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The Value of the inhA Mutation Detection in Predicting Ethionamide Resistance Using Melting Curve Technology

Authors Song Y, Wang G, Li Q, Liu R, Ma L, Li Q, Gao M

Received 16 September 2020

Accepted for publication 30 November 2020

Published 29 January 2021 Volume 2021:14 Pages 329—334

DOI https://doi.org/10.2147/IDR.S268799

Checked for plagiarism Yes

Review by Single anonymous peer review

Peer reviewer comments 3

Editor who approved publication: Professor Suresh Antony


Yanhua Song,1 Guirong Wang,2 Qiang Li,1 Rongmei Liu,1 Liping Ma,1 Qi Li,3 Mengqiu Gao1

1Department of Tuberculosis, Beijing Chest Hospital, Capital Medical University, Beijing 101149, People’s Republic of China; 2National Clinical Laboratory on Tuberculosis, Beijing Key Laboratory on Drug-Resistant Tuberculosis Research, Beijing Chest Hospital, Capital Medical University, Beijing 101149, People’s Republic of China; 3Clinical Center on Tuberculosis, Beijing Chest Hospital, Capital Medical University, Beijing 101149, People’s Republic of China

Correspondence: Qi Li
Clinical Center on Tuberculosis, Beijing Chest Hospital, Capital Medical University, Beijing 101149, People’s Republic of China
Tel +86 10 89509322
Fax +86 1069546790
Email liqi88_dr@163.com
Mengqiu Gao
Department of Tuberculosis, Beijing Chest Hospital, Capital Medical University, Beijing 101149, People’s Republic of China
Tel +86 10 89509322
Fax +86 1069546790
Email gaomengqi55_dr@163.com

Objective: This study aims to analyze the correlation between gene inhA mutations by melting curve technology and phenotypic drug susceptibility (DST) results of ethionamide (ETH), and evaluate whether gene inhA mutations detection can serve as a molecular marker in predicting ETH resistance.
Methods: A retrospective analysis was conducted on 382 strains of Mycobacterium tuberculosis (MTB) with the anti-tuberculosis drugs isoniazid (INH), rifampicin (RIF), ETH, and others. Phenotypic drug susceptibility and the results of inhA and katG genotypes (mutation and no mutation) were obtained using the melting curve technology MeltPro TB assay.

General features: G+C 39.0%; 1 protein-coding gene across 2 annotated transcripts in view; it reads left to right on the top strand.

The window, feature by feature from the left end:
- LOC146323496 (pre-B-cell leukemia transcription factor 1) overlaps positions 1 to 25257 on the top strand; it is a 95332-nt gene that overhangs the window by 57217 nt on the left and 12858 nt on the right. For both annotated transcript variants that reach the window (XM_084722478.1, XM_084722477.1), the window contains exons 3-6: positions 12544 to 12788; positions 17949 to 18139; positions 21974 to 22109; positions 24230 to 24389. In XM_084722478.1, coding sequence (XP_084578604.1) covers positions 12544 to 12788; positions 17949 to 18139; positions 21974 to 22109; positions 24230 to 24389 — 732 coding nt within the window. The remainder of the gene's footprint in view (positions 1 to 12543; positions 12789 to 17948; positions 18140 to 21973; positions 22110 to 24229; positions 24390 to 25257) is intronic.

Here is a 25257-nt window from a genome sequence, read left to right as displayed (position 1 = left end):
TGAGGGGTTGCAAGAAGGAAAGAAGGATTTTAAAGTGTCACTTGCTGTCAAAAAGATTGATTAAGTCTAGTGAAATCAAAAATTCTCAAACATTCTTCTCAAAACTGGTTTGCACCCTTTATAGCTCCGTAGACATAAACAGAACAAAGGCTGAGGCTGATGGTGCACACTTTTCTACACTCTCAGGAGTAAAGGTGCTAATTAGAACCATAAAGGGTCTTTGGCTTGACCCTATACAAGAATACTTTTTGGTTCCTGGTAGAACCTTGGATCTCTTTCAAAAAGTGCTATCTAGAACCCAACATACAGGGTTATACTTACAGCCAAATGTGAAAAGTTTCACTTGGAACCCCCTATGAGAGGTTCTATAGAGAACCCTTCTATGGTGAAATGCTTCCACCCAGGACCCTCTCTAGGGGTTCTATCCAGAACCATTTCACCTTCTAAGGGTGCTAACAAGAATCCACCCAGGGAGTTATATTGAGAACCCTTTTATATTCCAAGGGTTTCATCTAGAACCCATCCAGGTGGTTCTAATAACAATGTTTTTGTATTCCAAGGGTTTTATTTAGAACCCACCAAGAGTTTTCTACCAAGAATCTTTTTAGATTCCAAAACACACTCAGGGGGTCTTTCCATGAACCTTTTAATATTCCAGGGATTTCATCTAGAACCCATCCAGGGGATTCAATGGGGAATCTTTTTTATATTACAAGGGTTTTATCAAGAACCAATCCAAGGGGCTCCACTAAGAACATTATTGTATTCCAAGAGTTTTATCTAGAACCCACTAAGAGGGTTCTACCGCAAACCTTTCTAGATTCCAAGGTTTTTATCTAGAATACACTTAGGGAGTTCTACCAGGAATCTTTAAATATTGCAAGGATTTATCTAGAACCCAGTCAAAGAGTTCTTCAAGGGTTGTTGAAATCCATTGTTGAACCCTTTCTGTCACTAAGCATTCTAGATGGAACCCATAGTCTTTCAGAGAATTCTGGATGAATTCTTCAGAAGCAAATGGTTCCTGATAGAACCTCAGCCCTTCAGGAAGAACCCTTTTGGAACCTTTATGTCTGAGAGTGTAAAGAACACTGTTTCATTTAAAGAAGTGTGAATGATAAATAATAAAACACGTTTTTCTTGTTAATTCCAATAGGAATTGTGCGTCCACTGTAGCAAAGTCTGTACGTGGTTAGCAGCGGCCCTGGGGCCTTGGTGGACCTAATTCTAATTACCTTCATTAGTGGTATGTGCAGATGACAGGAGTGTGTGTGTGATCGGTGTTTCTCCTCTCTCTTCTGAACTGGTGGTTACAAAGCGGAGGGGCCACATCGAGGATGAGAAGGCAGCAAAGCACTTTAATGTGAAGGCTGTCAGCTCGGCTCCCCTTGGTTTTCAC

Results: Of the 382 clinical strains of MTB tested, 118 (30.9%) were resistant to INH, and 28 (7.3%) were resistant to ETH. Among the 28 phenotypically ETH-resistant strains, inhA mutations accounted for 42.9% (12/28). These ETH-resistant strains comprise 35.3% (12/34) of the 34 inhA mutant strains. Of 8 single inhA mutation strains (without katG or rpoB mutation), 4(50%) were resistant to INH; however, all of these 8 strains were sensitive to ETH.
Conclusion: The inhA mutation test may not be a reliable predictor of ETH resistance. Mutant inhA strains are not necessarily resistant to ETH. The strains with single inhA mutation (without katG or rpoB mutation) may be effective for ETH treatment. The use of ETH in clinical medicine should be guided by gene (other than inhA alone) detection and phenotypic drug susceptibility testing.

Keywords: melting curve technique, Mycobacterium tuberculosis, drug resistance, inhA, gene mutation, prothionamide, ethionamide

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